Detroit decayed as the auto industry left. It was that simple. It wasn't about race, it was about money. Rich people don't give a crap about poor people. Doesn't matter what color the poor people are. There are plenty of poor white people who are out of work in this country. Just look at many of the people who came to Trump's rallies. Large numbers of angry, unemployed (or feeling under employed) white people. The difference is, the black folks are used to being lied to by the upper class, and can recognize it better. Working class whites really believe their corporate owners when they get told things will get better, just 'wait a little longer'. And a little longer. And longer. They've been waiting what, 40 years? 45 years? When is it going to sink in that they're being lied to? I just don't know.



What goes unsaid is that there is a lot more to entitlements and outrageous gov't spending than social security and medicare. The quote is always, 'Entitlements LIKE social security and medicare'. No one ever mentions what the 'LIKE' refers to. Oh, such as government contracts (military as well as civilian essentially become an entitlement once the contract is in place), not to mention all the perks and then retirement benefits that the elected officials get, yup, all 'entitlements', but they'd never mention those, because THOSE will never be cut. Only the 'little people' will have their entitlements cut.


Nope. That's not how the elite see it. To them, the whole point of technical advancement is to make their investments more profitable, and usually, that winds up by making most other people's lives, worse.
While that view may be prevalent, it is a losing proposition. Based upon our current trends, perhaps 100 years in the future there will be enough displacement of the workforce due to automation that it will be possible to have large swaths of society incapable of affording the very things being produced. What happens then?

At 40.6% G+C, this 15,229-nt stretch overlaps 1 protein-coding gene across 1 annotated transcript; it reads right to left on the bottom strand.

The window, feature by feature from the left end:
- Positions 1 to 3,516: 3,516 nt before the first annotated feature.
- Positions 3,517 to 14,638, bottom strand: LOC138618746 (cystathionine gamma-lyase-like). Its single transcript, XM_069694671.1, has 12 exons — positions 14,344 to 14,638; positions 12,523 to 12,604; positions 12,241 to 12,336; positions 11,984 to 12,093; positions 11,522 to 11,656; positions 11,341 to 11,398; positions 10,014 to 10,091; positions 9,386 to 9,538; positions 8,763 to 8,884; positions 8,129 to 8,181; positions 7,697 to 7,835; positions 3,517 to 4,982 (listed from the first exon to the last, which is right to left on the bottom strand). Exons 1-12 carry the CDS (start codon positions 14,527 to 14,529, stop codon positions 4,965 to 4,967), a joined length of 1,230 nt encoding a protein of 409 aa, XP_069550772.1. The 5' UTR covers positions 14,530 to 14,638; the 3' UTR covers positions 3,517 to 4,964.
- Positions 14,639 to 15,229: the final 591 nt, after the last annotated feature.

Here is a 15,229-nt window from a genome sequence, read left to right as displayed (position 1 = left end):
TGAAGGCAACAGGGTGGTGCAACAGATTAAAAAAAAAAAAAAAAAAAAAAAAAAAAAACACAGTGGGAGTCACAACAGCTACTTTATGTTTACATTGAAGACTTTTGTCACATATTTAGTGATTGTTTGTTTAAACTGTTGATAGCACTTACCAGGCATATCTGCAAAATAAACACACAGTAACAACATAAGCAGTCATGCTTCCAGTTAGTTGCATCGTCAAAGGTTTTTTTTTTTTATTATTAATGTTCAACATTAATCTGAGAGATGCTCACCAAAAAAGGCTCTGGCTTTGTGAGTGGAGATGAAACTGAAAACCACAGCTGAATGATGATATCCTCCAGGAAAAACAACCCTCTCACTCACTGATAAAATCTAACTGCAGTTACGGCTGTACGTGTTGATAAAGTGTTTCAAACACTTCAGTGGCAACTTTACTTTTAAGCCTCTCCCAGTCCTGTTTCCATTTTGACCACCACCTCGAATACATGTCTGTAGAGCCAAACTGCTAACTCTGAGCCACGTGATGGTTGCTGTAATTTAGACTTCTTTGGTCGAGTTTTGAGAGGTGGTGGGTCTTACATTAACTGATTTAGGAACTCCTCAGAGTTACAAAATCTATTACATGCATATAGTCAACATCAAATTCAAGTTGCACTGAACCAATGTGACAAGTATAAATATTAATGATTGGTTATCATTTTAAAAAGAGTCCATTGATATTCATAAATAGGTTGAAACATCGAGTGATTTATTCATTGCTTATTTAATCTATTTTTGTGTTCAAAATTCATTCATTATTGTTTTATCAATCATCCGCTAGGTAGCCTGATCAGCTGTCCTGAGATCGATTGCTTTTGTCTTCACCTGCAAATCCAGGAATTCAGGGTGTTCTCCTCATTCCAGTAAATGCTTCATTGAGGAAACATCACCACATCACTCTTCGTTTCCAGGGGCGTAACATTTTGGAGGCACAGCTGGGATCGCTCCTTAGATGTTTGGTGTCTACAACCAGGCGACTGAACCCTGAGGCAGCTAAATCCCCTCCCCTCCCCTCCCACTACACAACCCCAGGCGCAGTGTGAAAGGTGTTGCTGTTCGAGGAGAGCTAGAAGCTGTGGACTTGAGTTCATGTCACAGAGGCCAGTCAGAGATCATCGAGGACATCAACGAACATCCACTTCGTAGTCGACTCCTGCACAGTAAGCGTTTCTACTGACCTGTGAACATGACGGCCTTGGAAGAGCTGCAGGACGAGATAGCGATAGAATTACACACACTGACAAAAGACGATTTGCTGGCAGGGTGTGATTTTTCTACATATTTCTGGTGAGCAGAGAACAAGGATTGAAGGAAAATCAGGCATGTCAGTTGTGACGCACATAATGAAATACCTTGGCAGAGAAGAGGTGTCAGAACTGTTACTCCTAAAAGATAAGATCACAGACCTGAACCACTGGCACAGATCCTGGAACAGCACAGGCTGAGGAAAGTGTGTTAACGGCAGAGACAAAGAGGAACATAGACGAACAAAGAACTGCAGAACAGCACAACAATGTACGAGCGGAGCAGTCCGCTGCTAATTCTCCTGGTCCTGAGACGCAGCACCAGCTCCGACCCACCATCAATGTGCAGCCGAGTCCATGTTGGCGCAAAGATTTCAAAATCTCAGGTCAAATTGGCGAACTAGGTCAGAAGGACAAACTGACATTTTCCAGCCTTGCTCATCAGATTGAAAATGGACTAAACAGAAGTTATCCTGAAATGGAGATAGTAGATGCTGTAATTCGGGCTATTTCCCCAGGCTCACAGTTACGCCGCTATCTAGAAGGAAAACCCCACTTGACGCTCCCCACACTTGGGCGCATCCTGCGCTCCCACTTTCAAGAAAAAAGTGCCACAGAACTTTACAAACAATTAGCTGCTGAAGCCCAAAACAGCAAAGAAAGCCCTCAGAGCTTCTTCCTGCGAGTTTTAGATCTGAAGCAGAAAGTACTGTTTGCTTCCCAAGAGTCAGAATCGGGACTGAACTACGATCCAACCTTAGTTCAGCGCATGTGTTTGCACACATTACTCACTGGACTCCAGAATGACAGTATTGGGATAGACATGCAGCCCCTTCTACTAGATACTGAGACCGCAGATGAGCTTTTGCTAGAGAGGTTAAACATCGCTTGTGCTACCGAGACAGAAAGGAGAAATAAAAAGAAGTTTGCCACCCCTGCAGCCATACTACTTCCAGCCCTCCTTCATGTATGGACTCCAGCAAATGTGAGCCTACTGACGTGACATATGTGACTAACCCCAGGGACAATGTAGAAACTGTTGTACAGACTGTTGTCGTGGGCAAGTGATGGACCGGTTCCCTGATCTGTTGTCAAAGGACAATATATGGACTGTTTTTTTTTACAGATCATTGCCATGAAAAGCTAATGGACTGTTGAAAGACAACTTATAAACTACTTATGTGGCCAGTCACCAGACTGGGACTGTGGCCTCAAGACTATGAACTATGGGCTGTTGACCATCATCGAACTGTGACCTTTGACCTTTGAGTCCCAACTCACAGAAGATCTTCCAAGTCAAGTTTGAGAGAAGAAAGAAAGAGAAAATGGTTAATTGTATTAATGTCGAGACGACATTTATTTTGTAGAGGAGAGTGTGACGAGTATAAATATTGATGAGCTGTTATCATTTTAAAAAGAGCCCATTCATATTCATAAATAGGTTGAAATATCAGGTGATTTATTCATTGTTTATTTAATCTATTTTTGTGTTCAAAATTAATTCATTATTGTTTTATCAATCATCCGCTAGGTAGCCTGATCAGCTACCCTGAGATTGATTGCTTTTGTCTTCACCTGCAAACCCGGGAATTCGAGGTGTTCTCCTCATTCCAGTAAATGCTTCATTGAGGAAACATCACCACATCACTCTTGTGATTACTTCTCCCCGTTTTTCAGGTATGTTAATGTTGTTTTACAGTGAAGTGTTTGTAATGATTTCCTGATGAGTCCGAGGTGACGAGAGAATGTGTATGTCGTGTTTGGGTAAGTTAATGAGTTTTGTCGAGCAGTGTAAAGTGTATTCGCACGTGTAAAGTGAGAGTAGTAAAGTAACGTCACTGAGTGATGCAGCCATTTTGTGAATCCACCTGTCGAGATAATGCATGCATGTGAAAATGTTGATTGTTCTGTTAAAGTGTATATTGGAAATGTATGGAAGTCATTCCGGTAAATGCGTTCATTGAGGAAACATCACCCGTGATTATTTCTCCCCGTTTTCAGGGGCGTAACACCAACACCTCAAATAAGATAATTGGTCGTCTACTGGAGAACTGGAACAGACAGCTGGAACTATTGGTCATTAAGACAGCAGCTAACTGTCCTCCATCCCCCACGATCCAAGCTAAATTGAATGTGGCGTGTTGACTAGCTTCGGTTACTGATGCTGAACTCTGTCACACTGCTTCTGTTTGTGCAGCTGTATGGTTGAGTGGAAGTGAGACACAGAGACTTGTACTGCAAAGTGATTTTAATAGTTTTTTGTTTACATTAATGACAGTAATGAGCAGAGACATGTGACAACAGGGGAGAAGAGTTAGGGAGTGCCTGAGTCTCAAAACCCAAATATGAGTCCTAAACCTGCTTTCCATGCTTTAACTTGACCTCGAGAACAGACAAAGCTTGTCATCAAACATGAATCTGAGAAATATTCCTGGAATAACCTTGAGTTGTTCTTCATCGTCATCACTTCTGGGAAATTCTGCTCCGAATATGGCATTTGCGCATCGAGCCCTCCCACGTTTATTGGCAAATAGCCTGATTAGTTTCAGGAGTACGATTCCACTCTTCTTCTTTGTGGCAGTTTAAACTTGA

Gigus Fire

2[H]4U
Joined
Oct 14, 2004
Messages
2,275
No it isn't. People like Gates want to focus on Taxing robots because he isn't making money on Robots and he is concerned about the real solution:
Taxing Wealth. Bill Gates has plenty of that.
How exactly do you tax wealth in a way that's fair? Almost no one who's wealthy has all their money stored in a bank account. It's divested into real estate, stocks, bonds, investments, businesses, etc.
Why would anyone bother to do anything like open businesses and take risks if people are just going to get greedy and say, "wait, you can't make money, it belongs to me"?
Wealth re-distribution doesn't make sense unless you really like to steal things.
 

c_porter

Weaksauce
Joined
Apr 13, 2009
Messages
115
You have no idea what Luddism is or what the Luddites wanted.
If you bothered to do even a cursory Google search on Luddites you would already know you're wrong. Let's see, here's what you said ISN'T Luddism....

mesyn191 said:
People here are fine with automation they just want the automation to be done in a ethical and fair manner that keeps society intact or perhaps even betters it.
And here's the Smithsonian talking to Kevin Binfield, Luddite historian and author of a very excellent compilation book of contemporary writings of the Luddites (and other assorted relevant passages):

actual historians said:
As the Industrial Revolution began, workers naturally worried about being displaced by increasingly efficient machines. But the Luddites themselves “were totally fine with machines,” says Kevin Binfield, editor of the 2004 collection Writings of the Luddites. They confined their attacks to manufacturers who used machines in what they called “a fraudulent and deceitful manner” to get around standard labor practices. “They just wanted machines that made high-quality goods,” says Binfield, “and they wanted these machines to be run by workers who had gone through an apprenticeship and got paid decent wages. Those were their only concerns.”